The coefficients of genotypes in the Pesek-Baker selection index for the two growing seasons under irrigation and drought stress conditions are presented in Table 3. Under irrigation regime in the first year, KC2165, KC4557, KC3891 and KC4633 had the highest values for Pesek-Baker selection index. Of these, the genotypes KC4557 and KC3891 ranked third and fifth in the second year. In the second year, KC4542, KC4551 and KC4862 ranked first, second and fourth on the basis of coefficients in the Pesek-Baker model. The magnitude of grain yield for these genotypes was also relatively higher than other genotypes (Table 2). This shows that genotypes with higher GY had higher coefficients in PBI under irrigation regime. Under drought stress, KC3891, KC4862 and KC4557 had the highest values for PBI in the first year. These genotypes ranked second, fourth and sixth for this index in the second year while KC4542, KC4551 and KC4537 ranked first, third and fifth in the second year. The top ten genotypes in terms of PBI coefficients in 2011 had also relatively higher grain yield under drought stress conditions (Table 2 and 3).

Prediction of genetic gain of traits and selection efficiency of models

The predicted genetic gain (ΔG) and the efficiency of trait selection (ΔH) for both SHI and PBI are displayed in Table 4. In both years, TGW, BY, GY and GN had the highest genetic gain under both irrigation regimes in the Smith-Hazel model. In spite of the reduction in SPN genetic gain under drought stress in 2011, it can be mitigated by the increase in genetic gain for GN, SPS and TGW showing the highest values in the Smith-Hazel model. For Pesek-Baker, TGW and GY had the highest genetic gain under normal irrigation regime in both years. Under drought stress, BY, GY in 2011 and BY, HI and GY in 2012 had the highest genetic gain from selection in the Pesek-Baker model. Canopy temperature had negative genetic gain in both models with the exception of irrigation regime in 2012. This implies that selection of genotypes with lower CT which is of great value in breeding programs under drought stress conditions, is feasible in the evaluated landraces. The estimation of the efficiency of selection (ΔH) revealed that PBI was more efficient than SHI.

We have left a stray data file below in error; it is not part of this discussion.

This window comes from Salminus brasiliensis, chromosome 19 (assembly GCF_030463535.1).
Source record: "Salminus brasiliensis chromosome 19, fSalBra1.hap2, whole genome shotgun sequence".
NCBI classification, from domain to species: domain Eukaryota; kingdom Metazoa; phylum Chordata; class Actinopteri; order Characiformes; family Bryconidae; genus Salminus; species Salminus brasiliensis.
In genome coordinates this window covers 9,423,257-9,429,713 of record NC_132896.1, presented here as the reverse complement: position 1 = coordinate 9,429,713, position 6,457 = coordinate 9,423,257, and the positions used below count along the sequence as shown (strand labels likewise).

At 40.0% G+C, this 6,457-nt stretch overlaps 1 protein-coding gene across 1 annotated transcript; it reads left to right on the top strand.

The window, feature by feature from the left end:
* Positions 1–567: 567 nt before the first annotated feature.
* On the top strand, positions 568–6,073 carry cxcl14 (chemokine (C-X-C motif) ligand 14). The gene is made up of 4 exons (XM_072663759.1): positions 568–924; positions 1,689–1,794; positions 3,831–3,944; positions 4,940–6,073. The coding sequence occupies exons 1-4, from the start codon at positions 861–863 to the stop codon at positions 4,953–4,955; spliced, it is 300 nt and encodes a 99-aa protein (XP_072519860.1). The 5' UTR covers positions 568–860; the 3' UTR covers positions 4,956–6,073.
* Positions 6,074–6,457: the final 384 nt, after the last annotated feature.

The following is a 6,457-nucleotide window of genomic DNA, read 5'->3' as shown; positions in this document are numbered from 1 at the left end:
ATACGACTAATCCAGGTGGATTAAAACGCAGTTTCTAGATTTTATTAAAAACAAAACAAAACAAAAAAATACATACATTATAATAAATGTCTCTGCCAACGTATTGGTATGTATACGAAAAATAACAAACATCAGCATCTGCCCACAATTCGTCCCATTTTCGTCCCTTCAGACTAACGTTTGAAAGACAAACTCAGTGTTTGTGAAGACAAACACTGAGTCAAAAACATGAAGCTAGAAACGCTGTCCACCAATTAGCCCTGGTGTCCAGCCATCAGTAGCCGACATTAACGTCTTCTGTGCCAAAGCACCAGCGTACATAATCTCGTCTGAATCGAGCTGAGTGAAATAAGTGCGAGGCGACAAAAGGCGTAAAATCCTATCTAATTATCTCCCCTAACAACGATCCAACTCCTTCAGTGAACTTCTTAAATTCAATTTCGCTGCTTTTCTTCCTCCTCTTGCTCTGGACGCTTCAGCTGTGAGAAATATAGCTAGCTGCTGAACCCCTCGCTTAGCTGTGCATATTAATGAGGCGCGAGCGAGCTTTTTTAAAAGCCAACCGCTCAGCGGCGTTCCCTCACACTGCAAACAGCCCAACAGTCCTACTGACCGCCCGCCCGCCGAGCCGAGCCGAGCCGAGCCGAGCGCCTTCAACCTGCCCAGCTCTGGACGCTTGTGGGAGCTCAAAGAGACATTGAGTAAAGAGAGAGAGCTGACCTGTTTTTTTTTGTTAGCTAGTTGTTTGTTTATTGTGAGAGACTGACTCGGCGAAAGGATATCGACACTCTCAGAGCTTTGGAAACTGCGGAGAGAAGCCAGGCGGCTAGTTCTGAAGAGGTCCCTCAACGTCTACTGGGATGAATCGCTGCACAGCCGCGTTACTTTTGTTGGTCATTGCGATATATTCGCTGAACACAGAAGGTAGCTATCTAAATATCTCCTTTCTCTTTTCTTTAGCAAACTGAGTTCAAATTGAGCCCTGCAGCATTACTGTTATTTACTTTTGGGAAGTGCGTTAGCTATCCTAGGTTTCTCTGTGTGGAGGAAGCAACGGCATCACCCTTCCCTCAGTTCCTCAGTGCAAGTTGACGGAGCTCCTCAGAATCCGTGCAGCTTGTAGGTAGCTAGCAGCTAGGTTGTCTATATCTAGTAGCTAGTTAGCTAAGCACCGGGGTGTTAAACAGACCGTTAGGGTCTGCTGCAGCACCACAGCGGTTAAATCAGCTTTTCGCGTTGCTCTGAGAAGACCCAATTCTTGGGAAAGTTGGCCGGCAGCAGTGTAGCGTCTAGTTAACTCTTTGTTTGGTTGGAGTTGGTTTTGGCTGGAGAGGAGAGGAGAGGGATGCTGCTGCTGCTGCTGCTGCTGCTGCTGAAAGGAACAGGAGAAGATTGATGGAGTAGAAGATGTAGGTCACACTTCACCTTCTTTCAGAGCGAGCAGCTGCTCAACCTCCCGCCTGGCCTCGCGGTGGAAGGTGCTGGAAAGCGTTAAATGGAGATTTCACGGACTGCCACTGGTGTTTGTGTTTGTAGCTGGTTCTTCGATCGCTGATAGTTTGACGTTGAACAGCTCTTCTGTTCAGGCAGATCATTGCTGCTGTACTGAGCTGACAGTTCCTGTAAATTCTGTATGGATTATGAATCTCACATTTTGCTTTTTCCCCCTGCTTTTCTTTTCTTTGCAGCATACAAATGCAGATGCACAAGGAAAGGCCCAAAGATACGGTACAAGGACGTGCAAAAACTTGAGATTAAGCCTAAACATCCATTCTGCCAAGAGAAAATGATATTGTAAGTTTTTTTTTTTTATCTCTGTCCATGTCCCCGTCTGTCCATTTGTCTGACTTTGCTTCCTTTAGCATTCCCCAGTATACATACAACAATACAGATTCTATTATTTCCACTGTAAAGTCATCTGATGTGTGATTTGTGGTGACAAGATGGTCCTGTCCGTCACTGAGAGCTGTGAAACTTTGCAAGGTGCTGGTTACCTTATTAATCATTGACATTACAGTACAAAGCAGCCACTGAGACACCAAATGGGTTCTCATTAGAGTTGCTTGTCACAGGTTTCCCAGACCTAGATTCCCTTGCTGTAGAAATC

Repeatability and correlated response

The estimated repeatability under drought and irrigation regimes in two years is shown in Table 5. The repeatability of most traits reduced under drought condition as compared with normal irrigation conditions. Lower genetic variation is expected to result in a lower reduction in repeatability; hence, the reduction in repeatability observed could be due to complex nature of traits and the influence of genotype by drought interaction. Among traits, GN, SPS, SL and TGW had higher repeatability under drought conditions in both years whilst grain yield had relatively low repeatability (33%–57.8%). The genetic correlation (rg) and correlated response (CR) of grain yield via indirect selection for other traits are presented in Table 6. Grain yield had the highest genetic correlation with GN and TGW in both years in normal irrigation regime. Under drought stress, GY had higher correlation with TGW, HI, BY and GN in both years. The highest correlated response for increasing grain yield was obtained by GN, TGW and SN in irrigation regime in both years. Under drought stress, TGW and HI had the highest coefficients for CR, which shows selection for these traits indirectly increases grain yield under water deficit conditions.


The results indicated that the Pesek-Baker model was more efficient than the Smith-Hazel model in both years and two irrigation regimes in terms of plant selection based on aggregate traits and predicted genetic gain. In both years, TGW, BY, GY and GN had the highest genetic gain under both irrigation regimes in the Smith-Hazel model. Under drought stress, BY, GY in 2011 and BY, HI and GY in 2012 had the highest genetic gain from selection in the Pesek-Baker model. Overall, coefficients for both indices indicated that index-based selection results in grain yield increase and decrease in plant height and canopy temperature. In wheat, canopy temperature (CT) is associated with components of grain yield (GY) and can be routinely measured (Reynolds and Langridge 2016). Canopy temperature is an indicator of evaporative cooling from the canopy surface. Cooler CT is associated with greater stomatal conductance and increased gas exchange rate under irrigated conditions and better hydration status under drought (Pinto et al. 2010). Blum et al. (1989) and Blum (2014) found a positive correlation between drought susceptibility and canopy temperature in stressed environments and genotypes with higher yield losses under drought had warmer canopies. In a study on rice, Ahmadikhah and Marufinia (2016) revealed that in severe water deficit, the rice mutant line MT85 (a rice mutant line which was 18 cm shorter than its wild type cv Neda) showed lower loss (19%) in yield as compared to Neda (31%) with high yield loss. The problem of selection for drought tolerance is how to select the best individuals or how to rank them with respect to some related traits (Ajala 2010; Mohammadi et al. 2013). It can be concluded that selection via an index which gives proper weight to each trait is more efficient than selection for individual traits at a time or for several traits with an independent culling level for each trait (Hazel 1943; Mohammadi et al. 2013). In addition, simultaneous selection for multiple traits in wheat genotypes increases the success of drought breeding programs (Cargnin et al. 2007).